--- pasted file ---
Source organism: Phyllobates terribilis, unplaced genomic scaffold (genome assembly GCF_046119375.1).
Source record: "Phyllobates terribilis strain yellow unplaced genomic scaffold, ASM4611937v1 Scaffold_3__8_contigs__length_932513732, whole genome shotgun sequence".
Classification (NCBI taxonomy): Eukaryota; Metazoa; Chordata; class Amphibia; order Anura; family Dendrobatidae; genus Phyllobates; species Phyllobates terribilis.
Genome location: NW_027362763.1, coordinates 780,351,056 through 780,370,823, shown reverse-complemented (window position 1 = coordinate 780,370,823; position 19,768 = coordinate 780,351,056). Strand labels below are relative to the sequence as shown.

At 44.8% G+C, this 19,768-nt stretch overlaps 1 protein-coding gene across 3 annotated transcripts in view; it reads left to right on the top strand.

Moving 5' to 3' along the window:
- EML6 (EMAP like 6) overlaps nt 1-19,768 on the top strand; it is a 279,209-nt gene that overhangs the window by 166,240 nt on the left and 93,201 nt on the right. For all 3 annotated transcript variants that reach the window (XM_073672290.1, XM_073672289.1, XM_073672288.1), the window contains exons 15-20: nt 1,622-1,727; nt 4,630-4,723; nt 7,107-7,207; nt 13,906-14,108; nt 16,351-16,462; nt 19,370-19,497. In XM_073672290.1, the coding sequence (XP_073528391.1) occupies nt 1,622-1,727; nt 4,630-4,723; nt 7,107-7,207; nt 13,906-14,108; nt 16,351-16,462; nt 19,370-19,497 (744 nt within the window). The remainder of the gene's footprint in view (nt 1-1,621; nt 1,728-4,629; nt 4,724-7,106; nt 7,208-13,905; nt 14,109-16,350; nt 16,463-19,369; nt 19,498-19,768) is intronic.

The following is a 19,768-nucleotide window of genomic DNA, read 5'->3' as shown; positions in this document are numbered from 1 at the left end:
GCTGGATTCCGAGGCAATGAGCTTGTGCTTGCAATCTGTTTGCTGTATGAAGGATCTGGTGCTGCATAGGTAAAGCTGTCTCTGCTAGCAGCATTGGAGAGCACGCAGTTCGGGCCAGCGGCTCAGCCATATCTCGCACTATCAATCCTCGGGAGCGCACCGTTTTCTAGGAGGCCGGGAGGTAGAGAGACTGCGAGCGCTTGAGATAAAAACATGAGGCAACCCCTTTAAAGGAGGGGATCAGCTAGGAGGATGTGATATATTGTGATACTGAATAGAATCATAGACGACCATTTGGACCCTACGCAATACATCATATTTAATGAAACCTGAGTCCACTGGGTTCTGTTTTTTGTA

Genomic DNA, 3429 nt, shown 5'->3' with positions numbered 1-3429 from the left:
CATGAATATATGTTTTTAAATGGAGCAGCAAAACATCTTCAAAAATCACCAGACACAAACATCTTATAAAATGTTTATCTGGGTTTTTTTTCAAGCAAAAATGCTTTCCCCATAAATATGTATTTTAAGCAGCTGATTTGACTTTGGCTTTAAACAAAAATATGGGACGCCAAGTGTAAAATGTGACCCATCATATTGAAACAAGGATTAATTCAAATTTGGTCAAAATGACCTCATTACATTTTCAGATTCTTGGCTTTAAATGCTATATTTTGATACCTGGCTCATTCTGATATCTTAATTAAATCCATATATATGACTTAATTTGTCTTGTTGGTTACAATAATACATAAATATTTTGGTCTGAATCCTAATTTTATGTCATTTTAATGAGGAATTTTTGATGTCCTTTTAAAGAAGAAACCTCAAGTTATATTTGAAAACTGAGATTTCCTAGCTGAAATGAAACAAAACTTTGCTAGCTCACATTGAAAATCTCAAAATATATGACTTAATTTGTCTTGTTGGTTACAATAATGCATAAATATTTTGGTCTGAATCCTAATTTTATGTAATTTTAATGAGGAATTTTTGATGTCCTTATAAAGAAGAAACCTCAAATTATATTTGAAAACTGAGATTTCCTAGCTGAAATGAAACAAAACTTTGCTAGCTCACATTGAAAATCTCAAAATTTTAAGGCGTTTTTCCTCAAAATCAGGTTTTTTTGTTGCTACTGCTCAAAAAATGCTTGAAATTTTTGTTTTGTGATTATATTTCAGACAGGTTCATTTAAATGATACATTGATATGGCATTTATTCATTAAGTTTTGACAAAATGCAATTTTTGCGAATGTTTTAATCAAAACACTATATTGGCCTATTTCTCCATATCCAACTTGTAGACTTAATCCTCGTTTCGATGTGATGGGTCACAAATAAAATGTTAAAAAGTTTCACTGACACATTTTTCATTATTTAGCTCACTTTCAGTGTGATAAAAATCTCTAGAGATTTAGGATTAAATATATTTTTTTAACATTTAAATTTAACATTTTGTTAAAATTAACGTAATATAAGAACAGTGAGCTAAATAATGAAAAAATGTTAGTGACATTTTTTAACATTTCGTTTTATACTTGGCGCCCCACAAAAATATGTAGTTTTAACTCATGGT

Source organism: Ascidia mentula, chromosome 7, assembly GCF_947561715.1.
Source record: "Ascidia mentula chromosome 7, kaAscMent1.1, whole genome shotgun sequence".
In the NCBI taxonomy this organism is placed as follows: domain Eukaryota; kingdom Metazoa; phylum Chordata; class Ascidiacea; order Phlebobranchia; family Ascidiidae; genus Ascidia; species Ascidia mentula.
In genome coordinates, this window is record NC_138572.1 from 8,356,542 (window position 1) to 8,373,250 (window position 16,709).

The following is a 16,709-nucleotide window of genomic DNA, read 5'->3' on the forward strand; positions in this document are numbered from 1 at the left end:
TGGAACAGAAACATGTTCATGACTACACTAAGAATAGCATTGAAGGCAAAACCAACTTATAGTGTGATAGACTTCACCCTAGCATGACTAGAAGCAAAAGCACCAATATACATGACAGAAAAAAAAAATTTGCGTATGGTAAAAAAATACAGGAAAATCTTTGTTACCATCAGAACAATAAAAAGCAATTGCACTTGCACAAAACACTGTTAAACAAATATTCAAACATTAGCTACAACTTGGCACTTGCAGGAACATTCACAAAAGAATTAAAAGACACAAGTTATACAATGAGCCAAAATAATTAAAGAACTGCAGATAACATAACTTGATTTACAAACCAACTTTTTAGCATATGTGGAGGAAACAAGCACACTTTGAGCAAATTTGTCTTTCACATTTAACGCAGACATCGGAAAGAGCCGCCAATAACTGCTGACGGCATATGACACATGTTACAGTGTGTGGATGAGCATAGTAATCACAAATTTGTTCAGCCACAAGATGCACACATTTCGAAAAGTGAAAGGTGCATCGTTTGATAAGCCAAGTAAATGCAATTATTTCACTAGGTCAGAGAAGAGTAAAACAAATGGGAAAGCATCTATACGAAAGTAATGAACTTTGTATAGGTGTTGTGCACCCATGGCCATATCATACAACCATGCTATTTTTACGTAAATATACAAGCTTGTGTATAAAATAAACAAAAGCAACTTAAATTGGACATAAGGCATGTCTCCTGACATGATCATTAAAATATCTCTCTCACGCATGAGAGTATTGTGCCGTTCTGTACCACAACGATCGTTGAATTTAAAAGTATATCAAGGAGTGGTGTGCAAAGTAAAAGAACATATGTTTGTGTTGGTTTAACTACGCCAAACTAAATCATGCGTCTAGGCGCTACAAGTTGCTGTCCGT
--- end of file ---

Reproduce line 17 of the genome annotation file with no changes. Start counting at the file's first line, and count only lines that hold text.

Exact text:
TGGAACAGAAACATGTTCATGACTACACTAAGAATAGCATTGAAGGCAAAACCAACTTATAGTGTGATAGACTTCACCCTAGCATGACTAGAAGCAAAAGCACCAATATACATGACAGAAAAAAAAAATTTGCGTATGGTAAAAAAATACAGGAAAATCTTTGTTACCATCAGAACAATAAAAAGCAATTGCACTTGCACAAAACACTGTTAAACAAATATTCAAACATTAGCTACAACTTGGCACTTGCAGGAACATTCACAAAAGAATTAAAAGACACAAGTTATACAATGAGCCAAAATAATTAAAGAACTGCAGATAACATAACTTGATTTACAAACCAACTTTTTAGCATATGTGGAGGAAACAAGCACACTTTGAGCAAATTTGTCTTTCACATTTAACGCAGACATCGGAAAGAGCCGCCAATAACTGCTGACGGCATATGACACATGTTACAGTGTGTGGATGAGCATAGTAATCACAAATTTGTTCAGCCACAAGATGCACACATTTCGAAAAGTGAAAGGTGCATCGTTTGATAAGCCAAGTAAATGCAATTATTTCACTAGGTCAGAGAAGAGTAAAACAAATGGGAAAGCATCTATACGAAAGTAATGAACTTTGTATAGGTGTTGTGCACCCATGGCCATATCATACAACCATGCTATTTTTACGTAAATATACAAGCTTGTGTATAAAATAAACAAAAGCAACTTAAATTGGACATAAGGCATGTCTCCTGACATGATCATTAAAATATCTCTCTCACGCATGAGAGTATTGTGCCGTTCTGTACCACAACGATCGTTGAATTTAAAAGTATATCAAGGAGTGGTGTGCAAAGTAAAAGAACATATGTTTGTGTTGGTTTAACTACGCCAAACTAAATCATGCGTCTAGGCGCTACAAGTTGCTGTCCGT